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QJM. 2002 Jul;95(7):451-9.

Anticoagulation for heart failure in sinus rhythm: a Cochrane systematic review.

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Haemostasis, Thrombosis and Vascular Biology Unit, University Department of Medicine, City Hospital, Birmingham, UK.



Patients with chronic heart failure (heart failure) are at risk of thromboembolic events, and coronary ischaemic events also contribute to the progression of heart failure. Long-term oral anticoagulation is established in certain groups, including patients with heart failure and atrial fibrillation, but there is wide variation in the use of oral anticoagulation in the broader heart failure population.


To determine whether long-term oral anticoagulation reduces total deaths and/or major thromboembolic events in patients with heart failure.


Systematic review.


Reference lists of papers resulting from this search, electronic database searching (MEDLINE, EMBASE, DARE), and abstracts from national and international cardiovascular meetings were studied to identify unpublished studies. Relevant authors of these studies were contacted to obtain further data.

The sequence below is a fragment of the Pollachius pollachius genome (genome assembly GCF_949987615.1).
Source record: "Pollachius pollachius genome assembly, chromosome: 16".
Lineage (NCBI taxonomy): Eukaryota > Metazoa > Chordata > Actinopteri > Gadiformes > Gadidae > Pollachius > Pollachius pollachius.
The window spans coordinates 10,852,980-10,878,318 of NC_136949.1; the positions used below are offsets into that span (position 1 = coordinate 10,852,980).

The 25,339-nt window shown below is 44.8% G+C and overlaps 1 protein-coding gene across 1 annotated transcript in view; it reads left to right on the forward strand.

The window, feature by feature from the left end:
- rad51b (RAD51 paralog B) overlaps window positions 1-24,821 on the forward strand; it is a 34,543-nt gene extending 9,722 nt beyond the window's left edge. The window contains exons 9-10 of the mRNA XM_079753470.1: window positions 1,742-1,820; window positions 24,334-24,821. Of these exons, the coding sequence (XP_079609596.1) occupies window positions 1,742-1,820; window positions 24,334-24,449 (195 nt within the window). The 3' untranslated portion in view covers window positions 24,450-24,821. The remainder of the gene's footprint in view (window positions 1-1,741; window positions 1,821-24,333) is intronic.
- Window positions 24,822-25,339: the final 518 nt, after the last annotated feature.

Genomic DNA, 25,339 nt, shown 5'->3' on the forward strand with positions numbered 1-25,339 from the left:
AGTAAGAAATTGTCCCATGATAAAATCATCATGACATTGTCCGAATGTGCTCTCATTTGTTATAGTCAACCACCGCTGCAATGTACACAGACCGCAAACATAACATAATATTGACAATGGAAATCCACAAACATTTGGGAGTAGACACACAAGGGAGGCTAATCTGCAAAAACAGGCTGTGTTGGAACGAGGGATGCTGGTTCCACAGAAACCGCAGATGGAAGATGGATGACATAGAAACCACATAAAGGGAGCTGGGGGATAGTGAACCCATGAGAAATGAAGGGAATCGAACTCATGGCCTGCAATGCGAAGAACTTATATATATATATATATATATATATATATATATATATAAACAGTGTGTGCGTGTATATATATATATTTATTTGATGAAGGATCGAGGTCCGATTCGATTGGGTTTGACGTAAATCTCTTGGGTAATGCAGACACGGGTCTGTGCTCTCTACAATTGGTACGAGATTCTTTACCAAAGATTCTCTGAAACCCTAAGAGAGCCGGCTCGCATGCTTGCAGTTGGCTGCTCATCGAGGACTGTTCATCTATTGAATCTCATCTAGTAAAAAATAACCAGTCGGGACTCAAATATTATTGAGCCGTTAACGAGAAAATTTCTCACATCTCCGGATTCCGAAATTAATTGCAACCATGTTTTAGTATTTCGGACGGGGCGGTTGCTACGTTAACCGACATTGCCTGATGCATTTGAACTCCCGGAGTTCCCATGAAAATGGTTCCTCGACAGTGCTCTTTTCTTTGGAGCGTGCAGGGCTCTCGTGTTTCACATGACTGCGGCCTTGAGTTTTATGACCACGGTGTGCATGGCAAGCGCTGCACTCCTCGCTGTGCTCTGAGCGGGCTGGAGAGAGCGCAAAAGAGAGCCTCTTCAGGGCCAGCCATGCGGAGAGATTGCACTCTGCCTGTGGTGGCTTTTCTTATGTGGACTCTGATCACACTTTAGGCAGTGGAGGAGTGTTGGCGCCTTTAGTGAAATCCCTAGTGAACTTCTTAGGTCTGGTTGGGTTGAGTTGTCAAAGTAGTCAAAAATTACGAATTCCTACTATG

Randomized controlled trials (RCTs) comparing oral anticoagulants with control or placebo. Non-randomized studies were included, as they may help in assessing side-effects. Other inclusion criteria included duration of treatment > or =1 month, and adults with heart failure due to any underlying cause. Inclusion decisions were duplicated, and disagreement resolved by discussion or a third party.


One recent pilot RCT compared warfarin, aspirin and no antithrombotic therapy, but no definitive data have yet been published. Three small prospective studies of warfarin in heart failure were also identified, but were over 50 years old, with methods considered unreliable today: in these, anticoagulation was more efficacious than control in reducing all-cause death (OR 0.64; 95%CI 0.45-0.90) and cardiovascular events (OR 0.26; 95%CI 0.16-0.43). Four retrospective non-randomized cohort analyses and three small observational studies of oral anticoagulation in heart failure included differing populations of heart failure patients, and reported contradictory results.


Limited evidence from randomized trials and observational studies found a reduction in mortality and cardiovascular events with anticoagulants compared to controls. This evidence should be interpreted with caution. Although oral anticoagulation is indicated in certain groups of patients with heart failure (e.g. atrial fibrillation), the available data do not support its routine use in heart failure patients who remain in sinus rhythm.

[Indexed for MEDLINE]

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